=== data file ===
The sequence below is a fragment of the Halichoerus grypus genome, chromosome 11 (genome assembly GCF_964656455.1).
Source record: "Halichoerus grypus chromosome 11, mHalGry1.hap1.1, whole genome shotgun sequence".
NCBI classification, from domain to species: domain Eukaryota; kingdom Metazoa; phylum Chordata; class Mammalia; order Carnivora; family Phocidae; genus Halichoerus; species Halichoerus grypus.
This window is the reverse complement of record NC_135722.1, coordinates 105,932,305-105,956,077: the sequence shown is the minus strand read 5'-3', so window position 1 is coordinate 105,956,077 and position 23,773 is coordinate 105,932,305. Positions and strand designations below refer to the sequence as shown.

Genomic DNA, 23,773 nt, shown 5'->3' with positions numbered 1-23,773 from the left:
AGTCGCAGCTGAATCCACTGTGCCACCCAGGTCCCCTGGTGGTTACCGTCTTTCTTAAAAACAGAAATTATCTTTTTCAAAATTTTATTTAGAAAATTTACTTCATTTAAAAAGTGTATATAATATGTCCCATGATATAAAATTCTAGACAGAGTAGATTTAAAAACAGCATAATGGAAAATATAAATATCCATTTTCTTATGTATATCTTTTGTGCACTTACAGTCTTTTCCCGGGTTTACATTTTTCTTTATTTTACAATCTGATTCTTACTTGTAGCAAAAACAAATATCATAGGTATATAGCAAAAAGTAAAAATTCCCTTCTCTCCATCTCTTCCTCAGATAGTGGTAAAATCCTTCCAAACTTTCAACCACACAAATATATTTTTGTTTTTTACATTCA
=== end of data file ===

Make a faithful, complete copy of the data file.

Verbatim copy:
The sequence below is a fragment of the Halichoerus grypus genome, chromosome 11 (genome assembly GCF_964656455.1).
Source record: "Halichoerus grypus chromosome 11, mHalGry1.hap1.1, whole genome shotgun sequence".
NCBI classification, from domain to species: domain Eukaryota; kingdom Metazoa; phylum Chordata; class Mammalia; order Carnivora; family Phocidae; genus Halichoerus; species Halichoerus grypus.
This window is the reverse complement of record NC_135722.1, coordinates 105,932,305-105,956,077: the sequence shown is the minus strand read 5'-3', so window position 1 is coordinate 105,956,077 and position 23,773 is coordinate 105,932,305. Positions and strand designations below refer to the sequence as shown.

Genomic DNA, 23,773 nt, shown 5'->3' with positions numbered 1-23,773 from the left:
AGTCGCAGCTGAATCCACTGTGCCACCCAGGTCCCCTGGTGGTTACCGTCTTTCTTAAAAACAGAAATTATCTTTTTCAAAATTTTATTTAGAAAATTTACTTCATTTAAAAAGTGTATATAATATGTCCCATGATATAAAATTCTAGACAGAGTAGATTTAAAAACAGCATAATGGAAAATATAAATATCCATTTTCTTATGTATATCTTTTGTGCACTTACAGTCTTTTCCCGGGTTTACATTTTTCTTTATTTTACAATCTGATTCTTACTTGTAGCAAAAACAAATATCATAGGTATATAGCAAAAAGTAAAAATTCCCTTCTCTCCATCTCTTCCTCAGATAGTGGTAAAATCCTTCCAAACTTTCAACCACACAAATATATTTTTGTTTTTTACATTCA